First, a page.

In contrast to the Royal Navy, Royal Marines and Royal Air Force, the British Army does not include Royal in its title. This is because, historically, many regiments of the British Army were raised by individual Colonels, frequently on an ad hoc basis, rather than directly by the Crown. Furthermore, the Bill of Rights of 1689 established the requirement of Parliamentary consent for the maintenance of a standing army in peacetime. Nevertheless, many of its constituent Regiments and Corps have been granted the "Royal" prefix and have members of the Royal Family occupying senior positions within some regiments.
****! Bill of rights? Where's IVV?
 
#9
Dad. James II ( James VII in Scotland) was the second son of Charles I and the brother of Charles II. I admit to having had to look at Wikipedia because i wasn't quite sure either.

Some of the regiments that formed part of the army after the restoration had served on the Parliamentarian side during the ciivil war; I forget which ones (ps e.g., Coldstream Guards, who are second in order of precedence to the Grenadier Guards despite being older, because the CG served in the parlaimentarian army). I suspect that they wouldn't have been too pleased to become a part of a Royal army or a Royal Regiment.
Right you are. Must have been even more worrying him being Charles' son. I can imagine a situation similar to the collective groan from the middle east when Bush junior was "elected".

I'm sure the Coldstreamers were invited to disband and reform as the second regiment of foot guards by Charles II weren't they? I think the opening chapter of "Generals" by Mark Urban describes it quite succinctly. I would check but it's sitting on someone else's bookshelf at the moment.

edited to add: It's actually the chapter on General Monck, unsurprisingly.
 

AlienFTM

MIA
Book Reviewer
#10
I think the opening chapter of "Generals" by Mark Urban describes it quite succinctly. I would check but it's sitting on someone else's bookshelf at the moment.
The opening chapter of Mallinson's "Making of the British Army" does. It's on the bookcase at the top of the stairs but I cannot be arrsed.
 
#12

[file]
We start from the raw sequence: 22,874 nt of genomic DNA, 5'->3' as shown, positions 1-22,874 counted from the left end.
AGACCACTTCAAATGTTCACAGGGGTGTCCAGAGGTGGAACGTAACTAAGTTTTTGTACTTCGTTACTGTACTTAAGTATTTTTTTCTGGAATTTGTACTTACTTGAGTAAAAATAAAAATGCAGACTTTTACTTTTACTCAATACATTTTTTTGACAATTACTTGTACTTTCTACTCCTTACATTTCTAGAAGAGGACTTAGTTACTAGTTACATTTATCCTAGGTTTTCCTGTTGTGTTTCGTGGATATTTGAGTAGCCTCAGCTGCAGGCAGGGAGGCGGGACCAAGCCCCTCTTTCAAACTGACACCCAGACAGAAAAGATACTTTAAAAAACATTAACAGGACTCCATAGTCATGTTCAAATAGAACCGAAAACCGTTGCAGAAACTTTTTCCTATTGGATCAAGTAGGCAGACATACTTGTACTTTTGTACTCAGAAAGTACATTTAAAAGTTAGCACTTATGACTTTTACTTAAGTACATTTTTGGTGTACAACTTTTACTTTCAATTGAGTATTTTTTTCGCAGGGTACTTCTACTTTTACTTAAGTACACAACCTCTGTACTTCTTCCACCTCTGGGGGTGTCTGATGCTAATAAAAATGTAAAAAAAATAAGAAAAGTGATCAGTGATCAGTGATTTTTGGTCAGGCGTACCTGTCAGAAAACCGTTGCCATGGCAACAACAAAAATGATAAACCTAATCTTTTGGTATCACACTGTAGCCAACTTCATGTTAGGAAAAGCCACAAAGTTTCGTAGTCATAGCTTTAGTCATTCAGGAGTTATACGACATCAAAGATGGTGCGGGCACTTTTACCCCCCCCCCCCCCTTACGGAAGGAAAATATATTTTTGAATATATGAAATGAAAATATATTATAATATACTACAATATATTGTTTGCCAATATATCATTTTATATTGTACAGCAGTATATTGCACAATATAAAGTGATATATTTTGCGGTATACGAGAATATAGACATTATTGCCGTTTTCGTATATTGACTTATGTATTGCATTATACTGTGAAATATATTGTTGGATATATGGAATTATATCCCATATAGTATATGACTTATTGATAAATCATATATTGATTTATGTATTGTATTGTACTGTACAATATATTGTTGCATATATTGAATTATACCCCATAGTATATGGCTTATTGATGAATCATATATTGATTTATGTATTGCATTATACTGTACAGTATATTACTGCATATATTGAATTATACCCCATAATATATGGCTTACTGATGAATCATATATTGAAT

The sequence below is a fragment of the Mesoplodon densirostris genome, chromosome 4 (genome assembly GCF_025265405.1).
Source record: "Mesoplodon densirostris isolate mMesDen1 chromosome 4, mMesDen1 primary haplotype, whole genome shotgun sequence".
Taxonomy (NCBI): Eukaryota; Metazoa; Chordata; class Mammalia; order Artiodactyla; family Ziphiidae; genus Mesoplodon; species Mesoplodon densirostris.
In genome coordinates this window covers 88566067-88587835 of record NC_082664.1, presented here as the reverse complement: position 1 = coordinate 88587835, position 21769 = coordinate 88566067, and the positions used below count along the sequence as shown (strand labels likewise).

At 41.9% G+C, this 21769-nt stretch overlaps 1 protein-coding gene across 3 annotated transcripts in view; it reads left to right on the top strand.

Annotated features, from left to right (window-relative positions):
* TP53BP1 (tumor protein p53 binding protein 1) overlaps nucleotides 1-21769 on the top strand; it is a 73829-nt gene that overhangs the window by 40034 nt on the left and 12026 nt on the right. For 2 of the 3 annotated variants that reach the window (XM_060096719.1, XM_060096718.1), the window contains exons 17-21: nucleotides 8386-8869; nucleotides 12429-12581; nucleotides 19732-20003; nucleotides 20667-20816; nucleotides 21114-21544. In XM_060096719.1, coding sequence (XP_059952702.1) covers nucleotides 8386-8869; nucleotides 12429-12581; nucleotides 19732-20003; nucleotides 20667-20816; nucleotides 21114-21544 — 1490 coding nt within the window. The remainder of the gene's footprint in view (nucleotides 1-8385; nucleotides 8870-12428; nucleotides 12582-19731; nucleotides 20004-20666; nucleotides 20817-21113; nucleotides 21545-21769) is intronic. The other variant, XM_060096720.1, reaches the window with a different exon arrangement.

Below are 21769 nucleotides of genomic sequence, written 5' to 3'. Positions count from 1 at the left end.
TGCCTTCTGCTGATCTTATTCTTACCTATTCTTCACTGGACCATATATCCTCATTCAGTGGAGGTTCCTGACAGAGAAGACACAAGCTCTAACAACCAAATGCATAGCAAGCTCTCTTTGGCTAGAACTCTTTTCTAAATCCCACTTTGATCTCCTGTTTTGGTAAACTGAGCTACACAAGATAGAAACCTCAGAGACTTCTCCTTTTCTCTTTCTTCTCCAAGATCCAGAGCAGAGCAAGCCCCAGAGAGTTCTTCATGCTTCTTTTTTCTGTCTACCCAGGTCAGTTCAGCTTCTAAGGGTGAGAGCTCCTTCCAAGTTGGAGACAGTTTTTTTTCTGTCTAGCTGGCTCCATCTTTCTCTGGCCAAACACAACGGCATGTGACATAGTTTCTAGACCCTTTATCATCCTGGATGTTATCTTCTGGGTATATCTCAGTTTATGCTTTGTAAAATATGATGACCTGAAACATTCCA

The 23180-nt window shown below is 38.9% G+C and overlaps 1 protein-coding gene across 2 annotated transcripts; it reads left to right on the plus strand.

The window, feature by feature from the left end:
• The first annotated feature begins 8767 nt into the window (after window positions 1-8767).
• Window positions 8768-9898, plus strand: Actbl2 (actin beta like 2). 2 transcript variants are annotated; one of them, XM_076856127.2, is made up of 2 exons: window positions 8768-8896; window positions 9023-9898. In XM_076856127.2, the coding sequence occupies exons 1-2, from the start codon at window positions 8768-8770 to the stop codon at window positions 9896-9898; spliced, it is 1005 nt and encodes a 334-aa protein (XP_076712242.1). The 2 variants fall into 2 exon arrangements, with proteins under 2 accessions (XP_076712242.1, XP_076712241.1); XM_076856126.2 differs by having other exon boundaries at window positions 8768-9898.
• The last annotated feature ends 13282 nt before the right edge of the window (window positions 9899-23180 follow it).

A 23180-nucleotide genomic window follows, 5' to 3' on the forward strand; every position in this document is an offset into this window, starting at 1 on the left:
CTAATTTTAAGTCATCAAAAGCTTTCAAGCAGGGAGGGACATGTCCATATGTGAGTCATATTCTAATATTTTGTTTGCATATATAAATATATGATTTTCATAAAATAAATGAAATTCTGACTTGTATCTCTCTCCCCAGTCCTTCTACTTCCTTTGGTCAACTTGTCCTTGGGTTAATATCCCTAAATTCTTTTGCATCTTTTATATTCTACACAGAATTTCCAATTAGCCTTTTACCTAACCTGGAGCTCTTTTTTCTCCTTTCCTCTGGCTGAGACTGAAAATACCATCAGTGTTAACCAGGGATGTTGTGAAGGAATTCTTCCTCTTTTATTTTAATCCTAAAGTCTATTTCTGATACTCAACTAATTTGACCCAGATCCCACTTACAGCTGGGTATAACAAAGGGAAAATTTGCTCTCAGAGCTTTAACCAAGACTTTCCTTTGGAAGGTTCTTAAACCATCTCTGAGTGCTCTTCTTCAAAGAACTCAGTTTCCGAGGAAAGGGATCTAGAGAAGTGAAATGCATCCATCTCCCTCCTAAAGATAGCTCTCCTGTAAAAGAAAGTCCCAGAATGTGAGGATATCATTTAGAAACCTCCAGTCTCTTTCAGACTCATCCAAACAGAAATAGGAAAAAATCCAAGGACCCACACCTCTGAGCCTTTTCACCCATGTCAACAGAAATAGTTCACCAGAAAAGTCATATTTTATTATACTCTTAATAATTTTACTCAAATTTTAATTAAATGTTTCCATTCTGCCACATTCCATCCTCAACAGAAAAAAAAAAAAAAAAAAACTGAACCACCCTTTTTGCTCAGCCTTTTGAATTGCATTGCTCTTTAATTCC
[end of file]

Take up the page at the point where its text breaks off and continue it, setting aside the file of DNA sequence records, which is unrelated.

The Royal Army died when Parliament chopped off Charles I head.
Since then it's been Parliaments Army.
However the Army knows where it's Loyalty lies.

joh
 
#13
Please note, English Civil War, not that redneck punch up less than 200 years ago
At least we did it up big. Experts estimated that between 618,000 to 700,000 people on both sides died during the war.

 

rampant

LE
Kit Reviewer
Book Reviewer
#14
That reminds me, during the "First" Civil War (English) the American Colonies divided along similar lines to those in the "Fourth" Civil War (American), though throughout the conflict the Colonies were largely left alone by England; nevertheless the Nrthern Colonies tended to favour the Parliamentarians, whilst the Southern tended to favour the Royalists:

“hundreds of men from Massachusetts and Connecticut … sailed back to England in the 1640s to fight on the Puritan side against Charles I.” On the other hand, royalist Virginia, where the Episcopalians were strong, “welcomed Cavalier émigrés and expelled its Puritans.” Fighting even broke out within the colonies themselves—in 1655 a battle took place near Annapolis in Maryland between Puritans and Anglican-Catholic forces saw the Puritans win (Phillips 2005, 134). Phillips also points out how the same sides opposed each other during the American Civil War, when many Southern Episcopalians supported slavery and most Northern Congregationalists opposed it; the South tended to see society as hierarchical and the North in more egalitarian terms.
 
#15
At least we did it up big. Experts estimated that between 618,000 to 700,000 people on both sides died during the war.

The "English" civl war saw approximately 800000 dead in england, Ireland and Scotland...did it up big? Get your knees brown first!
 

New Posts

Latest Threads

Top